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Current Links: Cases Final Project Summer 2007
Monday 9:00 - 10:00
Wednesday 9:00 - 10:00
Other times by appointment (send email so we can set up a time ).
States Cluster OR CoC Benches
I am always present for my office hours.
If you don't see me, check the whiteboard on the door of the TA lab.
Look around for me.
If you still don't see me, wait a while (if you have the time).
If you still don't find me, email me and we will set up a specific time for you.
How I Grade
I'm generally lenient in my grading. I don?t look for anything more than the milestone instructions ask for. For example if the milestone instruction says ?your program must be able to add 1 + 1. That is what I will check for. I will not check to see if your program can add 7.21234 + 8.6654. You can always check with me to clear up how I will be testing.
That being said, please note that I check for everything the milestone requires to be present. For each milestone you will see a very clear checklist with percentages for each item. In general 50% of the grade is based on the code and 50% on the documentation. I have seen team projects that have 110% working code get a 75% for a milestone grade because they simply neglected to turn in a couple of pieces of documentation. On the other hand I?ve seen group projects where the code was dismal, but the milestone received 80% or better ( all documentation present = 50% of final milestone grade, 60% of project working = 30% of final milestone grade, total = 80%). Documentation is an easy way to lose points, and also an easy way to gain points.
Documentation grading: I check documentation carefully up to the third project. This way I can see what the teams basic strategy will be. After that I look to see that it is present, and of the right form. In short, take the time to do it and you will get the points for it.
How to get better grades
Come and see me to go over the milestone grade. This is not a chance for me to put you down, instead it is a way for you to show me stuff. In general every group that takes the time to come, and get their graded milestone, and go over it with me easily walk away with an extra 5% to 10% on their overall grade. Often times a TA will not see how you?ve presented a piece of documentation, or what exact steps need to be taken to make a particular feature of your code work.
Think outside the box. For each milestone always think about how easy it would be to extend any of the features you are building. The requirements on the milestone page should be seen as a skeleton or framework for your project. They are the bare minimum requirements. If your milestone design is only good enough to satisfy your current requirements, it will give you a lot of problems when you have to build on it. You should be able to build out from most any feature you have in your project. For example, if you are asked to parse and load a JPEG file, your design should be built with the expectation that it WILL be extended to be able to load other kinds of image files, and later, that it will be extended so that it can load all kinds of multimedia files. So from having 1 method somewhere to load the file, you would consider having the code in a class that can be reusable. Then you could consider building a hierarchy for the class so that you have a way to use different parsers, and different data structures with your design. If your design is built to only load a JPEG file, it is only good enough to get through cs2340, but it is not worth much in the way of advanced design. Often you may find you have many classes with only a few methods in them. Further, those methods may have only a few lines of code in them. This is FINE and GOOD code, as long as the classes were designed with a view to ease of reuse and extendibility.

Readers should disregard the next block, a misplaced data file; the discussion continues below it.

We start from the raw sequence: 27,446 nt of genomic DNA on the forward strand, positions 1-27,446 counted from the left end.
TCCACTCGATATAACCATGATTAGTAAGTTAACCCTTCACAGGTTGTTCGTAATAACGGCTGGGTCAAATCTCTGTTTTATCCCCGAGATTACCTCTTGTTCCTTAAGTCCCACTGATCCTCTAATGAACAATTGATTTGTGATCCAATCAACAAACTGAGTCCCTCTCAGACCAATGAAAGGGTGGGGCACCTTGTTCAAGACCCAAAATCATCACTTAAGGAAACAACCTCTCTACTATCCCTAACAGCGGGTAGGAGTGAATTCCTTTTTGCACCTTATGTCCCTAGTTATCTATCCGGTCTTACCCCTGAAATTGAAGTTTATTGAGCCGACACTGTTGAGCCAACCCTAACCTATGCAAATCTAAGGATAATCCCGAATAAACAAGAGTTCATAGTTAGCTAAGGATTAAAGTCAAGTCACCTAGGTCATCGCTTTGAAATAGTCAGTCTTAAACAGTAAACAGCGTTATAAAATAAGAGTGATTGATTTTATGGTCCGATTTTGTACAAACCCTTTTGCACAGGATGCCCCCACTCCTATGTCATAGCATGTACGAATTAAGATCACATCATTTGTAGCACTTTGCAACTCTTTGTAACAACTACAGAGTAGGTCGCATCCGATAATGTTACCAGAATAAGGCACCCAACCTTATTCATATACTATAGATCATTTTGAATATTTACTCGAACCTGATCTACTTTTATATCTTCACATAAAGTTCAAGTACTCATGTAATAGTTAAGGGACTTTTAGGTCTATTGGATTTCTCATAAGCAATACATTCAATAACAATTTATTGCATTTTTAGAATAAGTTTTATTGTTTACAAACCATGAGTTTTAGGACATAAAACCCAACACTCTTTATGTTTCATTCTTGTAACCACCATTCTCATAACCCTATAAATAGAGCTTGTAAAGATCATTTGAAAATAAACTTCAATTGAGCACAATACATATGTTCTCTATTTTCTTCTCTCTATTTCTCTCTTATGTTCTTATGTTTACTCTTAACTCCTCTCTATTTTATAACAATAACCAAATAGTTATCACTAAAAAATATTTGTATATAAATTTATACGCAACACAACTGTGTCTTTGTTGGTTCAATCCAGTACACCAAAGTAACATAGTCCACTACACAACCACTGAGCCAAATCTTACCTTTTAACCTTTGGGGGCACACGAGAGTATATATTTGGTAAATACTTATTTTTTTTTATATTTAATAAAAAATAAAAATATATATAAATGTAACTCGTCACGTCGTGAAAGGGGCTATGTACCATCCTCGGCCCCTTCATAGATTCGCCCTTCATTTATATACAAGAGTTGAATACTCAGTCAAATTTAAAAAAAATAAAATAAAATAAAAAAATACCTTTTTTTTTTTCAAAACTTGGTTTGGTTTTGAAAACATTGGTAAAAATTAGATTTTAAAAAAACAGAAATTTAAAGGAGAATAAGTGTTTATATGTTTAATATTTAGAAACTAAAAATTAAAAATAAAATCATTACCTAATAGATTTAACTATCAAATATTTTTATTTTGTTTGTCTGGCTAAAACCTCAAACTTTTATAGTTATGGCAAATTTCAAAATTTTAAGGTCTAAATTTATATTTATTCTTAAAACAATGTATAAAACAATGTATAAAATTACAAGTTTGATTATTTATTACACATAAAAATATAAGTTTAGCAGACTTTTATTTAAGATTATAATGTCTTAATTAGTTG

If you took the time to make your project really good, I?m generally more lenient than usual. If I can see that you?ve got the stuff to make it work well, that?s good enough for me. If you fall in this category please note that you still have to be able to check off everything on the milestone checklist! You will know if you are proficient with squeak by the second or third milestone.
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